On some particularly momentous occasions, unanimity is a big plus - so big, in fact, that it is worth compromising (as Warren did in Brown) some doctrinal clarity. But on other occasions -- probably many more, in fact -- unanimity would have been a significant problem.

The Real Issue: Not Lack of Unanimity, But Lack of Clarity or Authority

In the overwhelming majority of cases, the real issue is not unanimity or lack thereof. Instead, the Court runs into trouble either when it so fractured that its decisions leave the law confused and unsettled, or when it is so narrowly divided and politically polarized that the internal divisions erode the Court's status and authority.

The Rehnquist Court suffered from both of these problems to an extreme degree. It often produced decisions in which the justices were split 4-1-4 or 4-3-2. In these circumstances, there is no majority opinion for the Court, and litigants, lawyers, and scholars are left in a state of deep uncertainty about what the Court has actually ruled the law to be.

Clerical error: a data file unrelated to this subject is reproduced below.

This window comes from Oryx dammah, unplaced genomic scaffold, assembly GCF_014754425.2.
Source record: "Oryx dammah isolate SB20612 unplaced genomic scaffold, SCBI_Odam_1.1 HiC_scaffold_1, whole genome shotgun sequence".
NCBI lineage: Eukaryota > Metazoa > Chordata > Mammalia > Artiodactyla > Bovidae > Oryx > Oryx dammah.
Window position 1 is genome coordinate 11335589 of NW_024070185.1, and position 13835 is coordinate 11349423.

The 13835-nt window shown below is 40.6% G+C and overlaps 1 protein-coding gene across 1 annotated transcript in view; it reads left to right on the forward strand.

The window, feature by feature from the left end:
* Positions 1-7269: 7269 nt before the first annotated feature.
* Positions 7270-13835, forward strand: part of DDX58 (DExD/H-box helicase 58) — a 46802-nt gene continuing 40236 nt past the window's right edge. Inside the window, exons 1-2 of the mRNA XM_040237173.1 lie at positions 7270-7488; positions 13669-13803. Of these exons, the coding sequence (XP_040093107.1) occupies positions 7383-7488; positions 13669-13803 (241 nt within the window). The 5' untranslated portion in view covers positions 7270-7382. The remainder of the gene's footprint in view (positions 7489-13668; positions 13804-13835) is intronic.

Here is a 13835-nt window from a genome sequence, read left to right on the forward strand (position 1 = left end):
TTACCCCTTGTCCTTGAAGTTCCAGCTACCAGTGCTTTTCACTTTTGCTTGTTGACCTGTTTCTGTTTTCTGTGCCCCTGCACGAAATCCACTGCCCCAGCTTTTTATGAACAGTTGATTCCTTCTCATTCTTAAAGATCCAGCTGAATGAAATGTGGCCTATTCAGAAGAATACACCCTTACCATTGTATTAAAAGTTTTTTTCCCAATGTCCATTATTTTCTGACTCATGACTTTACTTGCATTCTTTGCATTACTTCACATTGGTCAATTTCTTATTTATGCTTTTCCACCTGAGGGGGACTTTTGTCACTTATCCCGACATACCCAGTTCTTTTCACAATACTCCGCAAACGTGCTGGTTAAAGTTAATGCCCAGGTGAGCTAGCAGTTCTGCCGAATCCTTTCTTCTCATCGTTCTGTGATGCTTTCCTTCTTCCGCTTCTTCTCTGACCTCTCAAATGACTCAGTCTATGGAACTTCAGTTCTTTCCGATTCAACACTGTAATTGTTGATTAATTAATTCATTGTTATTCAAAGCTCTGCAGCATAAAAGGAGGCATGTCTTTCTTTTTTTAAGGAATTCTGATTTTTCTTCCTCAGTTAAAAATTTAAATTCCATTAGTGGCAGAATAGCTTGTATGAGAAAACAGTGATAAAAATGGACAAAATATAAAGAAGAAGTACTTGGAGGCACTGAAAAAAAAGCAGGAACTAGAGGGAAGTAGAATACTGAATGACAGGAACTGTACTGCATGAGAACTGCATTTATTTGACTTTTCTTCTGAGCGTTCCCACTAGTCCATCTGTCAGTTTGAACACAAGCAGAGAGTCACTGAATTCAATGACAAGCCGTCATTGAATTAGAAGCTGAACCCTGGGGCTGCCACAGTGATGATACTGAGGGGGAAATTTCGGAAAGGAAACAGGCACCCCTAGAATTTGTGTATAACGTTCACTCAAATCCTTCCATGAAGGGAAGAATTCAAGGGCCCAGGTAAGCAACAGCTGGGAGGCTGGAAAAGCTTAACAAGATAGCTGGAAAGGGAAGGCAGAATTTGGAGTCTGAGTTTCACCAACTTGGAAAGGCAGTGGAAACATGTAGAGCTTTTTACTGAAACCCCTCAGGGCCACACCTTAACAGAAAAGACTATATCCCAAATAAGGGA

The many 5-4 decisions of the Rehnquist Court pose a different problem. In these cases, the problem was not uncertainty, but instead a troubling predictability. The 5-4 splits of the Rehnquist Court rarely varied. The clearly identified liberals lined up on one side and the clearly identified conservatives on the other. The proliferation of this ideological divide inevitably tended to suggest to the public that Supreme Court decisionmaking was more about political points of view than legal principle. Bush v. Gore, of course, was the culminating example of this phenomenon.

These are pitfalls well worth avoiding. And so, to the extent that Roberts's trumpeting of unanimous decisions reflects an instinct to avoid damaging splintering and factionalism, he is certainly pursuing a worthwhile goal.

But the reason it is worthwhile has little to do with unanimity per se. The best measure of success is not the number of justices in each majority opinion, but rather the depth of thought behind those opinions, and the clarity of guidance that the opinions give to the legal community and the nation at large. Except in the rarest of circumstances, dispensing justice well simply isn't a numbers game.

Edward Lazarus, a FindLaw columnist, writes about, practices, and teaches law in Los Angeles. A former federal prosecutor, he is the author of two books -- most recently, Closed Chambers: The Rise, Fall, and Future of the Modern Supreme Court.